Local Government has been at the heart of the 2012 Olympics ever since the five host London boroughs joined forces in the campaign to bring the Games to the capital. The Government has been at pains to point out that 2012 represents opportunities for the whole of Britain, not just east London.
While the majority of events will take place at the 202ha Olympic Park in the Lower Lea Valley, some sports will be hosted in venues dotted around the country, such as rowing at Eton and sailing in Weymouth. There is also the possibility for many of the UK's major towns and cities to host pre-Games training camps for non-European competing nations.
But what are the challenges faced by new or aspiring Olympic councils? NCE spoke to three local authorities aiming to make the most of London 2012.
London Borough of Newham Along with Tower Hamlets, Waltham Forest, Hackney and Greenwich, Newham is one of the local authorities on which attention will be greatest in July 2012.
A large portion of the Olympic Park falls within the borough, as well as the Games' two main transport hubs of Stratford International and Stratford regional stations.
Construction of the park will be carried out by the Olympic Delivery Authority (ODA), with transport infrastructure overseen by Transport for London and, for Stratford International, Channel Tunnel Rail Link (CTRL) firm London & Continental Railways (LCR).
For the London borough of Newham and its dedicated Newham 2012 unit, the main challenge is to make sure 2012 accelerates the council's existing regeneration plans across the entire borough, rather than just Stratford itself.
This is already happening, says Newham 2012 head of regeneration and infrastructure John Herman.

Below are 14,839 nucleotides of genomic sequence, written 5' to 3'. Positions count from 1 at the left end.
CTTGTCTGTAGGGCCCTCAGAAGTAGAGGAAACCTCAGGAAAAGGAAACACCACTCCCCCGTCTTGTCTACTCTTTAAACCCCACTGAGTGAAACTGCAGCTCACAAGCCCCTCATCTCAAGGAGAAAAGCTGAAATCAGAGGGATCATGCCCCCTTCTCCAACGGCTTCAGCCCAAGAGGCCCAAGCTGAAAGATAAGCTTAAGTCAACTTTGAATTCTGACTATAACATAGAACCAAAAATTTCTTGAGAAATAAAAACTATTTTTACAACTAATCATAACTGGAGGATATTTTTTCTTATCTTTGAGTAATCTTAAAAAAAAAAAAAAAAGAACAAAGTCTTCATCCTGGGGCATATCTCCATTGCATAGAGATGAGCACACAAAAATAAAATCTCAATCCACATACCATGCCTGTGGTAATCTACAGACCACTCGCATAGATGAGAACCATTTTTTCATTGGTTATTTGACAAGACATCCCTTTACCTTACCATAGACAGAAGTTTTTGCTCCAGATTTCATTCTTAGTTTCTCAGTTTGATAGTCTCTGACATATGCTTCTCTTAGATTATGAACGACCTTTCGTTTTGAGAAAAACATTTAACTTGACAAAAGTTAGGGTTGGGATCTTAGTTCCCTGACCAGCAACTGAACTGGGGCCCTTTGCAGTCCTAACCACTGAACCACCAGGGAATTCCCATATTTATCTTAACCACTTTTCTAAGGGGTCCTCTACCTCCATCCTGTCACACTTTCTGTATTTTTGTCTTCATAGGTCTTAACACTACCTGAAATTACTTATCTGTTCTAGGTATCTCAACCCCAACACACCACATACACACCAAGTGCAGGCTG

'All down the western and eastern sides of the borough it is brownfield, ' says Herman.
'The need to relocate businesses [from the Olympic Park site] has stimulated regeneration of business parks elsewhere in the borough.' Other borough-wide initiatives will include the creation of temporary car parks on brownfield sites for park and ride schemes, as the Olympic Park itself is inaccessible to private vehicles - except for visitors with disabilities.
Beyond the Games and the Olympic Park itself, the key long-term driver for Newham is Stratford International station and the £4bn Stratford City development that will be built around the station, on the east side of the park.
It is vitally important, says Herman, that Stratford City avoids the same fate as Canary Wharf in becoming an inverse ghetto where its wealth fails to reach the wider community.
'Stratford City has a geographic isolation with railway lines surrounding it, ' says Herman. 'We have worked hard with the developers of Stratford City to address this, with quite a few bridges being built.' LCR, which owns the Stratford City site, has also worked to ensure that its development complements, rather than competes with, the existing Stratford town centre. Stratford City's retail sector, for example, will not be allowed to include any shops that will compete with Stratford's own array of outlets.
As and when retail firms sign up to Stratford City their training requirements and funding will be passed on to Newham Council so that it can ensure local people work in Stratford City.
Key to this idea of sustainability is the borough's housing plans. It is a planning a range of housing developments - not just affordable, and not just luxury.
'It's not just about improving our municipal housing stock, but also improving the range in the borough, ' says Herman.
'Until recently, if you were fairly successful, you couldn't move up the housing ladder within the borough. It's important for Newham's regeneration that it is home to a broad mix of people.'
Manchester CityCouncil 'The Commonwealth Games gave us a range of world class sporting facilities, ' says Manchester City Council head of leisure Eamonn O'Rourke.
The Manchester 2002 Commonwealth Games laid the foundations for London's success in winning the right to host the 2012 Olympics.
Above all, it illustrated the key role that sport could play in regenerating an area of industrial decline. East Manchester was once known as 'the workshop of the world' but had been in steady decline for the past 30 years.